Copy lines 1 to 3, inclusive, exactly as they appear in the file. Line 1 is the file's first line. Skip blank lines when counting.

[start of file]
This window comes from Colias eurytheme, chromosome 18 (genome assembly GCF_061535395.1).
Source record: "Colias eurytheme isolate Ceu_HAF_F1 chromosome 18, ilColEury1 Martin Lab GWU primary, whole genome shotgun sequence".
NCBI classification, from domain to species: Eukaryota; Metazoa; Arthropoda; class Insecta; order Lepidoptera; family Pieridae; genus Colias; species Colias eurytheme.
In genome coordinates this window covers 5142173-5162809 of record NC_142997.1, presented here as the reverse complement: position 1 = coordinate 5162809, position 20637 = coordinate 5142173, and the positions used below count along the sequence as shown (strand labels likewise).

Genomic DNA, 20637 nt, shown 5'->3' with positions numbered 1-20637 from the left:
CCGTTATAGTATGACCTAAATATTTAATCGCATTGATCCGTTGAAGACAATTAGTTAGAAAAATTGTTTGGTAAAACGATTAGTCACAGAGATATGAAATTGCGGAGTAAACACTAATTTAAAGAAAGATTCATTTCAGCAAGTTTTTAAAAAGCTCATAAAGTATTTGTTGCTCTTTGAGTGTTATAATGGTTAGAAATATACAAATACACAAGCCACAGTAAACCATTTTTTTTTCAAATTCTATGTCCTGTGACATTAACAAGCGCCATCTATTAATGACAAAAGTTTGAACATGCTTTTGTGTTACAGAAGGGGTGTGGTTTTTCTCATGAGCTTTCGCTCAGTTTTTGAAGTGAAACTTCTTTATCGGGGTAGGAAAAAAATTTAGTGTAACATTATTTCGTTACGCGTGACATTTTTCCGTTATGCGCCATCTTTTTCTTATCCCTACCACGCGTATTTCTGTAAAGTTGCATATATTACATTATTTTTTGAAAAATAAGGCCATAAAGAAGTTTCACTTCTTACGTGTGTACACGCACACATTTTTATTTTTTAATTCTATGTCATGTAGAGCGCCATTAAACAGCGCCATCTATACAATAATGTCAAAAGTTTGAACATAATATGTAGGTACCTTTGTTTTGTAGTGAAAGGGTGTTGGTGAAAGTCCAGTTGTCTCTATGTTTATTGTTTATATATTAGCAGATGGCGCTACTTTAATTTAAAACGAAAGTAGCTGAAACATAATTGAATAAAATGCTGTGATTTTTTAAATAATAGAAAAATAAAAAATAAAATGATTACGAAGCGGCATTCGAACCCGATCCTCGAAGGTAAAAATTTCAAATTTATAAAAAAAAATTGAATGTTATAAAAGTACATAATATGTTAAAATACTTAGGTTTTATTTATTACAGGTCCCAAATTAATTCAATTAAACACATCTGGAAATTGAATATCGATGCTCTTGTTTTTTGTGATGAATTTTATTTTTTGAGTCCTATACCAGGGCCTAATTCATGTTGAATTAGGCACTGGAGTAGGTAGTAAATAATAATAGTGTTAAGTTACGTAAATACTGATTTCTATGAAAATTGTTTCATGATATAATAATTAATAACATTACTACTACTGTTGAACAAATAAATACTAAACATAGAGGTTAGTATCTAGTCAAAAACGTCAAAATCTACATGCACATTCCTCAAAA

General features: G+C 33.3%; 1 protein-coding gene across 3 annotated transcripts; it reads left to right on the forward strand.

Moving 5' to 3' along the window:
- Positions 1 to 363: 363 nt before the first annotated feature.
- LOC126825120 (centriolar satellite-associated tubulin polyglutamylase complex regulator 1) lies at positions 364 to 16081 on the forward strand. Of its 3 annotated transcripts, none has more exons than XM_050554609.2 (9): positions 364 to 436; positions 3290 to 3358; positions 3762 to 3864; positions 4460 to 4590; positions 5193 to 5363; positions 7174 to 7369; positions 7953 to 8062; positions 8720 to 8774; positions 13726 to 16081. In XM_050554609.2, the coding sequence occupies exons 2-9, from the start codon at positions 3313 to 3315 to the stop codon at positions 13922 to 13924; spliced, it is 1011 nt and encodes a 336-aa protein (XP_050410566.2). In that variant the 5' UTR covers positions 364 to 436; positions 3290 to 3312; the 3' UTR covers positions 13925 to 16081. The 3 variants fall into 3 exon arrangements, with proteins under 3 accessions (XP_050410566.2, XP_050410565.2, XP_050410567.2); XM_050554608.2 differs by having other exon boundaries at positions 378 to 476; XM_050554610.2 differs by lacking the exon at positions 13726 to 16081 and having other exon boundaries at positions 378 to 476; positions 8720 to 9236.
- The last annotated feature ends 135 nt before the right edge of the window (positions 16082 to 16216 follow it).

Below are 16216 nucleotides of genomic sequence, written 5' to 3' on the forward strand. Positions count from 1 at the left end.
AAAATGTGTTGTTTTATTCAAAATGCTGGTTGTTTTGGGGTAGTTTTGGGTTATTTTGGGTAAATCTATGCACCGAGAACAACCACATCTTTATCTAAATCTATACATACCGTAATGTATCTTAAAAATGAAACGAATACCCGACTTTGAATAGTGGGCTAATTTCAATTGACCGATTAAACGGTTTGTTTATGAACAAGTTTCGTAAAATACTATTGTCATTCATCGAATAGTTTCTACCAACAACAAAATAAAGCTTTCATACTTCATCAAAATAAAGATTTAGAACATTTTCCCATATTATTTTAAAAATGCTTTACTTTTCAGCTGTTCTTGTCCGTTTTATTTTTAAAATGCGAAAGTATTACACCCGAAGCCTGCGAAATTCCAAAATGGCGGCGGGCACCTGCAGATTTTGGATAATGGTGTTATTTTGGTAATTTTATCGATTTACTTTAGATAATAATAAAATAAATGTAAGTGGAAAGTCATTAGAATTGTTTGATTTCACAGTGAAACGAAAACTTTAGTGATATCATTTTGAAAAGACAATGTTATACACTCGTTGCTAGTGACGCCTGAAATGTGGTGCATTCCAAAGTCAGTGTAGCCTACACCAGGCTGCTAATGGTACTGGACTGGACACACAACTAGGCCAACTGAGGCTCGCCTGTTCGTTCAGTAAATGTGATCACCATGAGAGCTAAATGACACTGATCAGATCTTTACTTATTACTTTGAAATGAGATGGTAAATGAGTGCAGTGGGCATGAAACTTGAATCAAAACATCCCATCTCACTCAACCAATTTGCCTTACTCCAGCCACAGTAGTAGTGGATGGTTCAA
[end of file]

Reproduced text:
This window comes from Colias eurytheme, chromosome 18 (genome assembly GCF_061535395.1).
Source record: "Colias eurytheme isolate Ceu_HAF_F1 chromosome 18, ilColEury1 Martin Lab GWU primary, whole genome shotgun sequence".
NCBI classification, from domain to species: Eukaryota; Metazoa; Arthropoda; class Insecta; order Lepidoptera; family Pieridae; genus Colias; species Colias eurytheme.